The students who competed against the winning artist were: Ray O. Haver, Alma Gruman, Bloor Schleppy, Cecil Crabb, Jennie Lallahan, Tirbie Stewart, Edith Hatton, Geneva Martin and Former Lammon and Albert Schearer–all Shortridge students. The Manual Training High School finalists were: Elnora Balz, Helen Ensey, Orpha McLaughlin, Julia Mercer, Mabel Overhiser, Maud Parker, Frances Pennington, Harold Sexsmith, Margaret Shover, Margaret Stark and Suzanne Stark.
The winner was chosen by members of a Commercial Club committee and T. C. Steele, artist; Bernard Vonnegut, architect; Rudolf Schwartz, sculptor; and W. H. Fox, director of the John Herron Art Institute. Marie Stewart, an art student from Shortridge was unanimously chosen by the committee, and in December 1906, a show of all the proposed designs was displayed at the John Herron Art Institute in one of the galleries.
The final design was finessed and fabricated by sculptor, Rudolf Schwarz, and if you google his name, this tablet is among the results. Not so for the designer, Marie Stewart, who we will feature in March, during Women’s History Month.
On February 12, 1907, crowds gathered at the corner of Washington and Illinois streets, for the unveiling of the new tablet. Because the Bates House Hotel had been replaced in 1903, the bronze tablet was affixed to its successor, the Claypool Hotel, on the south facade at street level. Noteworthy that Lincoln reportedly spoke from a balcony on the south side, yet photos of the Bates show more prominent balconies on the east facade. Also, the words selected to use on the marker were not spoken from the Bates balcony, but uttered down the street at Washington and Missouri streets, as earlier stated. Lincoln is looking East towards Washington, D. C. All that aside, the placement and unveiling proceeded after speeches from J. E. Hollett, Manager of Ceremonies, and Governor Hanly. The reverie and reverence continued with other speeches, music and programming at Tomlinson Hall that evening.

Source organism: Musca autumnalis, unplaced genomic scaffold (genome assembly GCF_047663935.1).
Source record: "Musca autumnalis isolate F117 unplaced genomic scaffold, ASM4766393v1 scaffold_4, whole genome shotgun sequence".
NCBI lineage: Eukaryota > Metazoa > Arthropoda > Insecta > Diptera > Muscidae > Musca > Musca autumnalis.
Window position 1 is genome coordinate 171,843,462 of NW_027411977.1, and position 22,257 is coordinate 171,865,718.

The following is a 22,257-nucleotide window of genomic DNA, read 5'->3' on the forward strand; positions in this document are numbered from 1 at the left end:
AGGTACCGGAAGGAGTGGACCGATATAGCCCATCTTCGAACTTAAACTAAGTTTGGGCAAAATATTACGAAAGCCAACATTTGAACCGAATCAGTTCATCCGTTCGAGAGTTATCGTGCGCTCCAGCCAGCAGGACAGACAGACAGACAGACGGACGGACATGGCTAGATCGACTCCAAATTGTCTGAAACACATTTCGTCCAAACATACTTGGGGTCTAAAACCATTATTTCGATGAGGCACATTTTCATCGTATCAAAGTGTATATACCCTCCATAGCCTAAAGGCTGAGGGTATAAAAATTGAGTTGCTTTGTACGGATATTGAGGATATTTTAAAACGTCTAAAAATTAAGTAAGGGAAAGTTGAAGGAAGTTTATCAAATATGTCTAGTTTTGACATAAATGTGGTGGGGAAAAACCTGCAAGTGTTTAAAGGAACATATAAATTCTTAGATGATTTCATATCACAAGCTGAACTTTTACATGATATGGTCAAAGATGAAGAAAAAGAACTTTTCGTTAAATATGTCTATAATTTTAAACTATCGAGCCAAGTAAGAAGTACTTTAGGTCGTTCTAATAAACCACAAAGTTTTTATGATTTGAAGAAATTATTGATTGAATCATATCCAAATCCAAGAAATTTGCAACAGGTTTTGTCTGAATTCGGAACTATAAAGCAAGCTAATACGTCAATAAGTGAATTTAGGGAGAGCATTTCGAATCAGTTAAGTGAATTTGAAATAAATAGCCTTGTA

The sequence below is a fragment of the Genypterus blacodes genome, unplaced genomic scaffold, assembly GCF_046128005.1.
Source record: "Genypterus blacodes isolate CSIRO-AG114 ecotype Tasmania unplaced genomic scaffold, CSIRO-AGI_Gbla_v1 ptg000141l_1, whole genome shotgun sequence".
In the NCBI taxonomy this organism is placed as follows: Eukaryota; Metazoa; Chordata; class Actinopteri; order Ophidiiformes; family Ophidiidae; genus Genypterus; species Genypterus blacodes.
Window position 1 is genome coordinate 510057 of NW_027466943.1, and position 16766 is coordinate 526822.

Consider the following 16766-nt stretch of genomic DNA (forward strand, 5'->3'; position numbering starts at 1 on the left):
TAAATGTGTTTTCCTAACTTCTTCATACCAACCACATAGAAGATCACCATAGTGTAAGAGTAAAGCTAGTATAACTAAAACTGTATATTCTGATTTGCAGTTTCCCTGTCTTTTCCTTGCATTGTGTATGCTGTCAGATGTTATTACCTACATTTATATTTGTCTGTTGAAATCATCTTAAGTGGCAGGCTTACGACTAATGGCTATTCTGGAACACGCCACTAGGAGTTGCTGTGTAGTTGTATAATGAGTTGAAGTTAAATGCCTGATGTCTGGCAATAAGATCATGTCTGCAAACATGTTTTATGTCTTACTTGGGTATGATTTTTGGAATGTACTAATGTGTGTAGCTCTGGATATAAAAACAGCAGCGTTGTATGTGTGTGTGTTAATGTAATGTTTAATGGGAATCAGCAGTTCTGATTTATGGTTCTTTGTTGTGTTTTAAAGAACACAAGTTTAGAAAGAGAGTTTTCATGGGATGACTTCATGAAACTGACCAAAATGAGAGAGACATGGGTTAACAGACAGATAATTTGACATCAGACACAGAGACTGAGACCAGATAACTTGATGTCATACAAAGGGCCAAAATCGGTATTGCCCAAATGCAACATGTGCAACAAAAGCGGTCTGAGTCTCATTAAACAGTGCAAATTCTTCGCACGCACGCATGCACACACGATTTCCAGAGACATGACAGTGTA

From that February day in 1907 until the hotel was preparing to be razed in 1969, the tablet remained near the corner of Illinois, affixed to the Claypool. In June 1969, Robert Braun, the President of the Marion County Historical Society, said the sign was in the custody of the Federal Sign and Signal Company at 725 North Capitol, storing it for future use.
It is unclear how or why the tablet ended up where it stands today, rather than on the Claypool Court building that replaced the Claypool Hotel. It makes sense that the tablet be at the intersection where the words were said all those years ago, however…
The “Claypool” Lincoln marker now stands a few feet behind and to the east of the distinctive black Indiana State Bureau marker in a free standing encasement; its exact placement is curious. Evidently, it was about a half a block further east of where it now stands in the early 1980s.
The intersection of Missouri and Washington is not so heavily trafficked as is its former location at Washington and Illinois streets. Unfortunately, few people now realize, as they pass the nondescript Claypool Court building, the significant Indianapolis event that once occurred on that corner.